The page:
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Athlete’s Dressing - Interactive Ingredients

Athlete’s Dressing


Nike’s online and bricks and mortar stores have always been at the leading edge of technological innovation. They have experimented with new cinematic, media user experiences; pioneered customer design, and encouraged users to creatively personalize their own pair of trainers through selecting from a digital palette of options.

We entered their new physical store in the sparkling, mega-shopping mall, Westfield East in the heart of Stratford City, with anticipation. The spacious, two-story, store did not disappoint. It was immaculately dressed – not just the windows but throughout the interior. We were immediately confronted by a cast of larger-than-life, headless male mannequins; clad in tight, white Nike underwear and GB football tops. They were very sexy-looking, triggering a primordial urge to kick a bulging football. The clever marketing people had lined up many brightly, coloured ones in the vicinity.

Ktchung.

Further back in the store, we spotted more headless mannequin models, but this time female, wearing top-to-toe black gear with shocking-pink, running shoes.

They make me want to run very fast.

The sports gear for sale was hanging on dinky things or neatly piled on back-lit surfaces that made you want to touch, hold and wear it. I am not a Nike fan – it would be a bit like mutton dressed as lamb – but after a few minutes of enjoying the eyewear candy, was easily able to see a younger version of myself encased in the latest tick logo, techno-coloured attire. It was all, too, seductive. I commented to one of my companions what a contrast it was from the jumble sale piles that are now commonplace in the cheap and cheerful ‘made in China’ labeled high street shops.

As my eyes continued hoovering the clothing spread, I was surprised by the lack of any TV or other digital screens. We’d noticed how in every other shop there are multiple vivid, large screens embedded in the walls – attracting and luring passers-by with swaggering, pouting beauties. Nike seems to have gone retro: letting its tops, bottoms and shoes walk the talk.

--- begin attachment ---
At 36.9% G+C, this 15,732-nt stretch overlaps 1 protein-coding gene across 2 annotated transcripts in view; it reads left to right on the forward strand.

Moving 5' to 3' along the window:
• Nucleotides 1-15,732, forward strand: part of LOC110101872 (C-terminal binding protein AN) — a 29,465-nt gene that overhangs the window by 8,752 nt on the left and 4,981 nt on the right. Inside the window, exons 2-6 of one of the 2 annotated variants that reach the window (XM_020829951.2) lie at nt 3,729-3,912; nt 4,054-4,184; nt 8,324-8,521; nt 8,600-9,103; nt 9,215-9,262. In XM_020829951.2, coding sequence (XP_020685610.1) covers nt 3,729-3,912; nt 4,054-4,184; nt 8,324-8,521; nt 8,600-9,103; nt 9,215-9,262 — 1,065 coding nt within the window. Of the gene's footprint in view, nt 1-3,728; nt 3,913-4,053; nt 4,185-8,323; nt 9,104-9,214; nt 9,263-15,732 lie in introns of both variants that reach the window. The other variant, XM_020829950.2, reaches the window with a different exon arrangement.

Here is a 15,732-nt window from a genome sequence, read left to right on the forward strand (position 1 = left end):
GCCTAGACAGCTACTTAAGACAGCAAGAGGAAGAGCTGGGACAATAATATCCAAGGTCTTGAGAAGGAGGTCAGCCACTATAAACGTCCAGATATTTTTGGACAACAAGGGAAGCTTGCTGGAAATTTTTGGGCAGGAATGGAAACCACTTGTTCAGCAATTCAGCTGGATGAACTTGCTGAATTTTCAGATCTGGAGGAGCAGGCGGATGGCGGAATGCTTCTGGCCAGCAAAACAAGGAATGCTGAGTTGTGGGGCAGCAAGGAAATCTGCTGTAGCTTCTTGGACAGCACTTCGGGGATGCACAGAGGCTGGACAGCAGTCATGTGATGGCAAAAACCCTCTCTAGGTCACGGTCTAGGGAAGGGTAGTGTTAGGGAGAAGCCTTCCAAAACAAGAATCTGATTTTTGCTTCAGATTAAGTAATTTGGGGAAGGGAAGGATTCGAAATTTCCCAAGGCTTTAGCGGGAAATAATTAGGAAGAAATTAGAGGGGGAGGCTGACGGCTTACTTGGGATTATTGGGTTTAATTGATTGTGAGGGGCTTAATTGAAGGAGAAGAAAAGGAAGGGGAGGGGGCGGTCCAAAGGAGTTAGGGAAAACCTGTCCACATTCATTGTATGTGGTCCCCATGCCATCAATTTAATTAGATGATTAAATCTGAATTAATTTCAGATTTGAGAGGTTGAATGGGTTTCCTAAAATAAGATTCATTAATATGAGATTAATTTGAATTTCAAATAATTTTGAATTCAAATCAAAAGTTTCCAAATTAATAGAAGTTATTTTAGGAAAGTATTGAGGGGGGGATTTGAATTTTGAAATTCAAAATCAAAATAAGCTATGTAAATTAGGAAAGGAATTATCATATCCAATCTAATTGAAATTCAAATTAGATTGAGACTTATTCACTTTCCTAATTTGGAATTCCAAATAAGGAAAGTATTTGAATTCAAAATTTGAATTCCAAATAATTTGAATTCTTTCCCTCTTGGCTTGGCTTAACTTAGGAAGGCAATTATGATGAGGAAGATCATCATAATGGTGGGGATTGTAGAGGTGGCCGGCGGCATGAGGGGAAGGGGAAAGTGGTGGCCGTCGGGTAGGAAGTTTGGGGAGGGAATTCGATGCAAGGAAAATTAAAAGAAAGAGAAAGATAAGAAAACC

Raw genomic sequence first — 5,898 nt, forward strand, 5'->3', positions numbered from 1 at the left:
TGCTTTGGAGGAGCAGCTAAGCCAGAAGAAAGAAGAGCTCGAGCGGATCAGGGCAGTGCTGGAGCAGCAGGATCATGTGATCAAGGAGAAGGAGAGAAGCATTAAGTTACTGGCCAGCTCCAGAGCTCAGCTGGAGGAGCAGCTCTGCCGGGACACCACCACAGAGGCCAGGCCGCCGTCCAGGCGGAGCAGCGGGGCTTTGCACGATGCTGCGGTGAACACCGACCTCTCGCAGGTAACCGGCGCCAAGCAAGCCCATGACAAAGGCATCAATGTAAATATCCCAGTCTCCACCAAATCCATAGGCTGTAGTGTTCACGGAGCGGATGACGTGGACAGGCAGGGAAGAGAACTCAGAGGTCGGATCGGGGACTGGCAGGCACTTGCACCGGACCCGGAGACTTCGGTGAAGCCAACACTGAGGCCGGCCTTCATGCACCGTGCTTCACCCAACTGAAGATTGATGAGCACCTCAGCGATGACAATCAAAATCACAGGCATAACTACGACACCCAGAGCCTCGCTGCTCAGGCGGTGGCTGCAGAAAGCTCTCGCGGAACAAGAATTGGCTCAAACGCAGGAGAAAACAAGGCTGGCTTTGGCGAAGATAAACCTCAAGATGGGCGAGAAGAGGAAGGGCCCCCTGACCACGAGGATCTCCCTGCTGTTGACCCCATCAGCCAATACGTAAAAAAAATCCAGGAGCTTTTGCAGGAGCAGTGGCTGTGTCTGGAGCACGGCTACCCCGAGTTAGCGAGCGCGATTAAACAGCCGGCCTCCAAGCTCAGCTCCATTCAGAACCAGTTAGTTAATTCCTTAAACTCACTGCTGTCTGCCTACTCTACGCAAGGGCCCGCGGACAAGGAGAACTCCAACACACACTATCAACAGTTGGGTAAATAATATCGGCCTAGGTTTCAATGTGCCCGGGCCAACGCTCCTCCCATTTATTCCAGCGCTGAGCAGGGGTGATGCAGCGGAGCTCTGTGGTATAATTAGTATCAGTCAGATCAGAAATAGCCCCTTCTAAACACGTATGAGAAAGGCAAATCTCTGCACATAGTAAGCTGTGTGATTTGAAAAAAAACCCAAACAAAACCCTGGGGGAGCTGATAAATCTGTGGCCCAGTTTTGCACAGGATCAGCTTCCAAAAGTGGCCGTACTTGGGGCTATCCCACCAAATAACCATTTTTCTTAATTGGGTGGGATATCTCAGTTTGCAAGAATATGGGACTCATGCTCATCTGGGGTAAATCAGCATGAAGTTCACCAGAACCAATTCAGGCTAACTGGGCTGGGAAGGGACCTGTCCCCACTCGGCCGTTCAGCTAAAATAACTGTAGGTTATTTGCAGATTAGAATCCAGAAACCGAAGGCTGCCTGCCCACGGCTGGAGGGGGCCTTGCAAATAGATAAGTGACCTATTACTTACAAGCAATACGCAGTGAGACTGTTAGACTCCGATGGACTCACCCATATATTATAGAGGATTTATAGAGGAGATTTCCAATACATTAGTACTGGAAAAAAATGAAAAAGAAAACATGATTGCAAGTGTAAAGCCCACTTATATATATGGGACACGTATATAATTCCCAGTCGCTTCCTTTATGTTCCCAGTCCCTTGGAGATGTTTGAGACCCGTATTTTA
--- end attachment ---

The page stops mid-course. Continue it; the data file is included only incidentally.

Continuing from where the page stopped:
Having feasted on the first floor, we rode up the steep yellow-lit escalator for dessert. Our by now, large-pupil-ed eyes were drawn to an enormous cloud of bright orange shoe boxes, hanging at different heights over the edge of the escalator – they glowed in semi-darkness, giving you a warm feeling.

I eventually turned around, and at last spotted two tiny touch screens, discreetly placed on a back wall, next to a modest-sized flat screen, that flashed up images of Nike running gear. A direct feed from their website; blurring clicks and mortar. We walked up to them and behaved like toddlers; finger-tipping the screen, assuming it was us that were cycling through the images of watches, runners and visualizations.

Out of the blue, a human being appeared besides us, wearing a big badge saying ‘Athlete Michael’. It seemed as if he had just transmogrified from our screens, clad in the latest Nike running gear – black tights, baggy shorts, pyro-technic trainers and an assortment of layered, lurid tunics and vests. We all stared at him, fixated by his badge, wondering if he was really real and who he was. He began by patiently explaining how nearly every Nike running shoe now has a chip in it and when Blue-toothed to a wristwatch transforms the running experience. This unlikely combo has become a huge success among joggers and runners over the years; enabling them to see on the go how many calories they are burning, number of steps taken, and, with the deluxe-iPod GPS combo – even the route taken, when they are slowing down or speeding up, how much sweat they are dripping, etc.

Athlete Michael got into his stride, as we cooed and nodded, marveling at Nike. He liked the wristwatch best because he can see at a glance how many x’s he is doing and how it is really easy to download this onto the Nike running website and see how his x’s are faring compared with the rest of the world’s Nike joggers.

For some reason, I was reminded of the TV commercial for UK’s Directory Enquiries service 118 118, that features men parodying different sports gear costumes to the Ghostbuster’s tune.

Rather than walking away Niked, I was left with an irritating ditty repeating itself in my head. Maybe a big video screen might have worked better on me.

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